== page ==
In the wake of scandals, Congress should follow the Bush administration to take bolder action.
It is received wisdom on Wall Street that the federal government would bail out Fannie Mae and Freddie Mac if they could not pay their debts – even though they are for-profit, privately owned mortgage finance companies. That's because they were specially created by the federal government to encourage homeownership.
This is received wisdom notwithstanding required language on Fannie and Freddie securities that they are "not guaranteed by the United States and do not constitute a debt or obligation of the United States," and it allows Fannie and Freddie to borrow money more cheaply than other private companies because they are perceived as low-risk borrowers.
Fannie and Freddie had been the darlings of Wall Street as they reported growth and profits year after year by borrowing money at low rates and using it to purchase residential mortgages that pay interest at higher rates. But the seemingly remote possibility of a bailout has become more likely as wave after wave of accounting scandals involving the misstatement of earnings sweep over the two companies.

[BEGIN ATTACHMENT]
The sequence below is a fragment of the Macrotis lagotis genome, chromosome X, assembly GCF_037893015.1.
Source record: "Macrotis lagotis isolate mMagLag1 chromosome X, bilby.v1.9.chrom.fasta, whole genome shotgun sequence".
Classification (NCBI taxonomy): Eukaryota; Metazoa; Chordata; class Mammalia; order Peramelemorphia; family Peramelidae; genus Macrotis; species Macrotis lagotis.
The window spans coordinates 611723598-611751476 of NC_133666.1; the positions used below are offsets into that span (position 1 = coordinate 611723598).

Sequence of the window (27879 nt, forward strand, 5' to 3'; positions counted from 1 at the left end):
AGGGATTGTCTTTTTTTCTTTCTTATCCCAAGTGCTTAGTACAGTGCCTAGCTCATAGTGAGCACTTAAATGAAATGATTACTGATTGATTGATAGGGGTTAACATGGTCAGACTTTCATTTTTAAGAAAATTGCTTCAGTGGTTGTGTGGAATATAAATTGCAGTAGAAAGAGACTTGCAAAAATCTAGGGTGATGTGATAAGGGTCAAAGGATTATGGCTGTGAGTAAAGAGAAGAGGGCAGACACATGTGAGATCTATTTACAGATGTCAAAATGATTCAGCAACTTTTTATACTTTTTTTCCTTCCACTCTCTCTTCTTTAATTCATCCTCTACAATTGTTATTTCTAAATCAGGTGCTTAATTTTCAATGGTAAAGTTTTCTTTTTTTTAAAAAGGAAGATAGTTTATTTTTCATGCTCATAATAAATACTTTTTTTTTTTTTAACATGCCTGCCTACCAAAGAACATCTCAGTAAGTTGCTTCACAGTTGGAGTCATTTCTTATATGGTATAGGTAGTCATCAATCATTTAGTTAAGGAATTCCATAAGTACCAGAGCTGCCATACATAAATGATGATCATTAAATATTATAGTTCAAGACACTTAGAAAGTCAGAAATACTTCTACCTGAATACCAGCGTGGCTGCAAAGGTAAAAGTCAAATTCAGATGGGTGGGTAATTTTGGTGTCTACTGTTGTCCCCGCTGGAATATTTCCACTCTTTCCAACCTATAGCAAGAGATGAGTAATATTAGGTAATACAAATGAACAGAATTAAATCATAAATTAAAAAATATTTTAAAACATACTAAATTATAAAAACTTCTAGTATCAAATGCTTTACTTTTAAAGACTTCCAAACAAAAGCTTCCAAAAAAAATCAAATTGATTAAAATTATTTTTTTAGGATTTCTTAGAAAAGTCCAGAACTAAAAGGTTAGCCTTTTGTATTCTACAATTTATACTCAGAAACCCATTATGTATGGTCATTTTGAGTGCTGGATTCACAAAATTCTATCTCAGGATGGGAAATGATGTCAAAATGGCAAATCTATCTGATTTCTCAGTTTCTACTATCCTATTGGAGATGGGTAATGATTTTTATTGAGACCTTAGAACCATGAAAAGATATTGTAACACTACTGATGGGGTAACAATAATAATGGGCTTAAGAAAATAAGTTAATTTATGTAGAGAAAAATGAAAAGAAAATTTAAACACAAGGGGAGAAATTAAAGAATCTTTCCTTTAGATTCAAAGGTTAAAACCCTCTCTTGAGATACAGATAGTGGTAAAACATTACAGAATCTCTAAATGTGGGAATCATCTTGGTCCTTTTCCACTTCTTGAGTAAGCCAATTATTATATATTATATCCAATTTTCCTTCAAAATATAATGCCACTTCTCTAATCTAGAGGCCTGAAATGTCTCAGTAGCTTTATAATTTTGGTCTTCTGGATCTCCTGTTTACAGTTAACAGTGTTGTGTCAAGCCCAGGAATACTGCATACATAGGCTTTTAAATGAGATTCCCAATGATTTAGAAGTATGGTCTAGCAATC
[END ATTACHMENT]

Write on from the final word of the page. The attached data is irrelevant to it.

The risk that these scandals pose has been compounded by the fact that Fannie and Freddie's hedging strategies expose them to serious risks: If the interest payments that the two companies owe to their lenders become mismatched with the interest payments they receive from homeowners whose mortgages they own, the companies can become insolvent. While only a handful of policy wonks focus on this arcane issue, the cost to taxpayers of a bailout could be hundreds of billions of dollars, easily dwarfing the cost of the Savings and Loan crisis of the 1980s. Hundreds of billions of dollars: That figure should make taxpayers sit up and take notice.